In Shop Blog, Workbenches

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In the year and a half since I built my bench I’ve been very happy with it, my only real regret is that I didn’t make it earlier. It’s solid, suits my needs and easily holds anything I want. I’ve heard from a lot of readers who have made there own version, and met one reader at Woodworking in America who shared his progress with me as his bench took shape. Earlier this summer I saw a feature on a bench made by Jameel Abraham that I wanted to incorporate, a tool rack combined with a planing stop in the center of the bench.

This morning I got motivated and with a half-inch diameter straight cutter mounted in my plunge router, I made a slot down the middle of the bottom of one of the removable, reversible tool trays. With the tray mounted bottom side up, I now have a slot in the bench to park edge tools while I work.

With phase one of my plan complete, I moved on to phase two-a simple stop that drops in the slot. I went over to the scrap bin and found a likely candidate, a chunk of poplar about an inch thick. I trued an edge and both faces and ripped it to 1-1/4″. Then I cut a rabbet on each side, leaving a tongue about 3/4″ long and just a bit less than 1/2″. I dropped it in the slot and took it for a test drive.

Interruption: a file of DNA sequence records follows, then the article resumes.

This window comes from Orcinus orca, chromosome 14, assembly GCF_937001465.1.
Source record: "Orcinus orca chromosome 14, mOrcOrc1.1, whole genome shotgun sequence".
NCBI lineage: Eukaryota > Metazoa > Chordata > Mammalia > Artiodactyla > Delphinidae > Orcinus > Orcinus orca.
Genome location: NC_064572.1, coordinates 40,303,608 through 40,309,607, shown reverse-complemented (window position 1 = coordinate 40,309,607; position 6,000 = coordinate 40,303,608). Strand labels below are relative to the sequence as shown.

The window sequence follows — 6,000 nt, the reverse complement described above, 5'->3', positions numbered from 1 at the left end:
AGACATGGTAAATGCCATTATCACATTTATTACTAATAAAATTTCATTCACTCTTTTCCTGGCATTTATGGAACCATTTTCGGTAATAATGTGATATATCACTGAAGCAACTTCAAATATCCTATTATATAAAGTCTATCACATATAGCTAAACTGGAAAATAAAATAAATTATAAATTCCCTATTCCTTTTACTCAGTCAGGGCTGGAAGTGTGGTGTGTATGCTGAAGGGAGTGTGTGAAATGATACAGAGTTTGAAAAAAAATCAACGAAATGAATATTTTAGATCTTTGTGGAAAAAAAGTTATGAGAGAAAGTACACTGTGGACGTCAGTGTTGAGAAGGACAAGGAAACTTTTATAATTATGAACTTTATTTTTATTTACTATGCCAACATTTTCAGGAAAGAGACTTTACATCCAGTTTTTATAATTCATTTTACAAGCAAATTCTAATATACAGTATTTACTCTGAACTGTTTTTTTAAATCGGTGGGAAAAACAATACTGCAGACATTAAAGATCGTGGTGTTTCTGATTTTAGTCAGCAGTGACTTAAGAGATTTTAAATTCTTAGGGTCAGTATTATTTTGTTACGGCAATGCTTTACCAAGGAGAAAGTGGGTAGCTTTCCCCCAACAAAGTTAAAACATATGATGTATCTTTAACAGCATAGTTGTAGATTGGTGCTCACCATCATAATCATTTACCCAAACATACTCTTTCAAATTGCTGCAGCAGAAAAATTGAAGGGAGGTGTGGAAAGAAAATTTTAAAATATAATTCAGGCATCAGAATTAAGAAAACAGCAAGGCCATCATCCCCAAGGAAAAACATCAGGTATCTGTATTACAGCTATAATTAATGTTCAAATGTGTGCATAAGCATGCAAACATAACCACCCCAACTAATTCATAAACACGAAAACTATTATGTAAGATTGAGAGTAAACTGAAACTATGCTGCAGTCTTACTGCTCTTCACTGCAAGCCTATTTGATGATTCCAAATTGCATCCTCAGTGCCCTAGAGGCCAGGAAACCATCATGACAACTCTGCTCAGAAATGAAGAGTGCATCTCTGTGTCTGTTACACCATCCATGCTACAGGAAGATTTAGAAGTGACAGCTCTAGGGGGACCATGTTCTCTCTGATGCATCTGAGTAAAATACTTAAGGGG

I think it’s a handy addition, and I’m grateful to Jameel for sharing his cleverness. If you’ve made a version of my bench, let me know how it’s working for you, and any changes or slick additions you have made.

If you’d like to build your own version of this bench, but don’t want to tackle it on your own, I will be teaching a week-long class on building the 21st-Century Workbench next year at Kelly Mehler’s school in Berea, Kentucky. I’m planning on having a great time, and the school is an incredible facility. When I built the original version, I limited myself to a hybrid table saw, a 6″ jointer and a 12″ lunchbox planer. Kelly is much better equipped, and it’s worth the trip for the opportunity to use his shop and equipment. Best of all, the rough milling will be done ahead of time. There are a few spots still available for this class.

–Robert W. Lang

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  • Simon St.Laurent

    I’m interested in the class, but also pondering building the 21st-Century Workbench with a Benchcrafted wagon vise in place of the current tail vise.

    Would there be room for that kind of modification in the class?


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